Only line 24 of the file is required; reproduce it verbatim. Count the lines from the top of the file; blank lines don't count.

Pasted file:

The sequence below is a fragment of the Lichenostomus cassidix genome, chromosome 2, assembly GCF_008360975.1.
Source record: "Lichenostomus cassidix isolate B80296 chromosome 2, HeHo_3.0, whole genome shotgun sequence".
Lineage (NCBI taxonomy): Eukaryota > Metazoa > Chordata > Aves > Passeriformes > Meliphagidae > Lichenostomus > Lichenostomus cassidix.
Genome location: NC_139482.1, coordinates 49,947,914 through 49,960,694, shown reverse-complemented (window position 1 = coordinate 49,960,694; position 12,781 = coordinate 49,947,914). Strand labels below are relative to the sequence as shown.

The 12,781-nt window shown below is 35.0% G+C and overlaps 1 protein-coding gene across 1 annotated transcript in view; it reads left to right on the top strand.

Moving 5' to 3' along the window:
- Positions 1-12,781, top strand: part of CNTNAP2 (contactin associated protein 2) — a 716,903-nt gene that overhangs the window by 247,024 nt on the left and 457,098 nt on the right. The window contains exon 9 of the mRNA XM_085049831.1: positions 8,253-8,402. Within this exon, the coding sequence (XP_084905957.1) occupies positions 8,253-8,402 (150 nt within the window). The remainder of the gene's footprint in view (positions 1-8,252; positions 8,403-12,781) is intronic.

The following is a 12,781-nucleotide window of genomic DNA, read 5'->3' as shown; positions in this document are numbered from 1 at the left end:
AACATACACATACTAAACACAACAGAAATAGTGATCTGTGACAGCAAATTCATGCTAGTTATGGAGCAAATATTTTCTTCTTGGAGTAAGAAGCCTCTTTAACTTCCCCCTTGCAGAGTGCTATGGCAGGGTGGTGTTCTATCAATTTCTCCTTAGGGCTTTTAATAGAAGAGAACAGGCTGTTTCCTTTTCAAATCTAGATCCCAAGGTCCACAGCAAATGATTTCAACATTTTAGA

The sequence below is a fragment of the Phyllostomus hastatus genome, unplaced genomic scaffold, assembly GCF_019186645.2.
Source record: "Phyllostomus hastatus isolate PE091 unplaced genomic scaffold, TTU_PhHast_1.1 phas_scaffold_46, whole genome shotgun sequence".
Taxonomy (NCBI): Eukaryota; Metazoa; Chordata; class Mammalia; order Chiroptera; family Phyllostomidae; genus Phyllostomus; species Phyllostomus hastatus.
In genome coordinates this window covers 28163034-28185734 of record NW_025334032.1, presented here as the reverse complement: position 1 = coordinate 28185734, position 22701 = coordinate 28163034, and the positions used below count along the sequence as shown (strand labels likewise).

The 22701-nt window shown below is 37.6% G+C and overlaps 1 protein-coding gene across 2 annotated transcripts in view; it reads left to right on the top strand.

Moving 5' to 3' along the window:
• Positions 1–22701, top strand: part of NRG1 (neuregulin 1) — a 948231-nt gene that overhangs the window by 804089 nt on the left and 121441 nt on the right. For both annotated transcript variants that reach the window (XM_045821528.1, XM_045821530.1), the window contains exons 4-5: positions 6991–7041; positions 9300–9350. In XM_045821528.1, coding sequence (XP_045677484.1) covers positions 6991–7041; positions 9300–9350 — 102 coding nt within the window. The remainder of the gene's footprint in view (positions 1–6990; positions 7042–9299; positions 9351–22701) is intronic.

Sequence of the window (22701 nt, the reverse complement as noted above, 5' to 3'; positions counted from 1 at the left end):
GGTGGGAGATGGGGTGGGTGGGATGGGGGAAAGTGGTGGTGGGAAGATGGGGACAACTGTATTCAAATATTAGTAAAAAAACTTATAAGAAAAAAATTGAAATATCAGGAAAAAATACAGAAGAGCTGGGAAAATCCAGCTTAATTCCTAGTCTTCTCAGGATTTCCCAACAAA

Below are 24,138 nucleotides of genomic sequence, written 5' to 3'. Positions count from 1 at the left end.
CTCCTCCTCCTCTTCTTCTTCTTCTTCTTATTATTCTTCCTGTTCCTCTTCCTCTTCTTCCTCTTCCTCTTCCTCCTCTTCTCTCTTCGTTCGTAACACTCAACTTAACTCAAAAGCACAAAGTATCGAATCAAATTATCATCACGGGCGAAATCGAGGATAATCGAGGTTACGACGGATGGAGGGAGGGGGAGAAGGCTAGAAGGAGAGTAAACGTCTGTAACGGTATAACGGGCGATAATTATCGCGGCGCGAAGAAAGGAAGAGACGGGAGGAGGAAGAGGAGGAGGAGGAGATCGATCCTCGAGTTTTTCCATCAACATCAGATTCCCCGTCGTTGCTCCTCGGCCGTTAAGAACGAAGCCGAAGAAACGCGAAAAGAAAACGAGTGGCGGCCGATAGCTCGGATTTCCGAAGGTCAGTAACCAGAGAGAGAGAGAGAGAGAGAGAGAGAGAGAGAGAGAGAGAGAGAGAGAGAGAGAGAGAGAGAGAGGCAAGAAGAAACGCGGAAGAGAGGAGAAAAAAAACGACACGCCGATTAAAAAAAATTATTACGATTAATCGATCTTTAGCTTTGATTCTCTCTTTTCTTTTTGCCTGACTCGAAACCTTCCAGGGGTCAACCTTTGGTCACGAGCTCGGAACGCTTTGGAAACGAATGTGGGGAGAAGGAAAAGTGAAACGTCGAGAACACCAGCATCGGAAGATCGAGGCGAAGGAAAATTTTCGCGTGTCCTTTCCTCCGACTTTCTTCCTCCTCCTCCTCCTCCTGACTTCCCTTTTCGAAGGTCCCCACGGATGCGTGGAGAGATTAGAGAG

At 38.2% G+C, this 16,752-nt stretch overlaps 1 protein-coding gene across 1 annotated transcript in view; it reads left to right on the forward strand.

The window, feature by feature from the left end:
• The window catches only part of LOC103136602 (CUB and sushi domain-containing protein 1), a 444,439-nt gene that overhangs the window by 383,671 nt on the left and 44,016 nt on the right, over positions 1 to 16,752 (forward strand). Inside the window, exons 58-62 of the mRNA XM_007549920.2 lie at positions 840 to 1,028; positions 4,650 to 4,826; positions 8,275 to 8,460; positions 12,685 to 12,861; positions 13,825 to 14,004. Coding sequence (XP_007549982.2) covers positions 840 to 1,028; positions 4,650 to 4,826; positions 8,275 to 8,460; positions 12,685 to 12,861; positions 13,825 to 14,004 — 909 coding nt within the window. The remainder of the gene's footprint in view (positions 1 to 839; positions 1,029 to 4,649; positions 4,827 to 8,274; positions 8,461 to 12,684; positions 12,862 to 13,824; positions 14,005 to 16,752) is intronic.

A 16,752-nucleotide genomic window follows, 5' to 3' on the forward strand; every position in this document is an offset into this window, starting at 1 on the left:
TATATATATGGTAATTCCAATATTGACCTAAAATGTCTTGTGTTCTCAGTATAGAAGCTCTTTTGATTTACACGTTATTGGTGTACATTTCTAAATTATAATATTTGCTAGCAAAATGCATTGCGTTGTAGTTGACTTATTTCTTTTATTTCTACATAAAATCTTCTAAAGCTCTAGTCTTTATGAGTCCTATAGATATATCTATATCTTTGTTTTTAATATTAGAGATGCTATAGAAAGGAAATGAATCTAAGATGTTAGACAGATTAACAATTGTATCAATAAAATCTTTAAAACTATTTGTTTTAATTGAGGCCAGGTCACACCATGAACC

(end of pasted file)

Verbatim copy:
A 16,752-nucleotide genomic window follows, 5' to 3' on the forward strand; every position in this document is an offset into this window, starting at 1 on the left: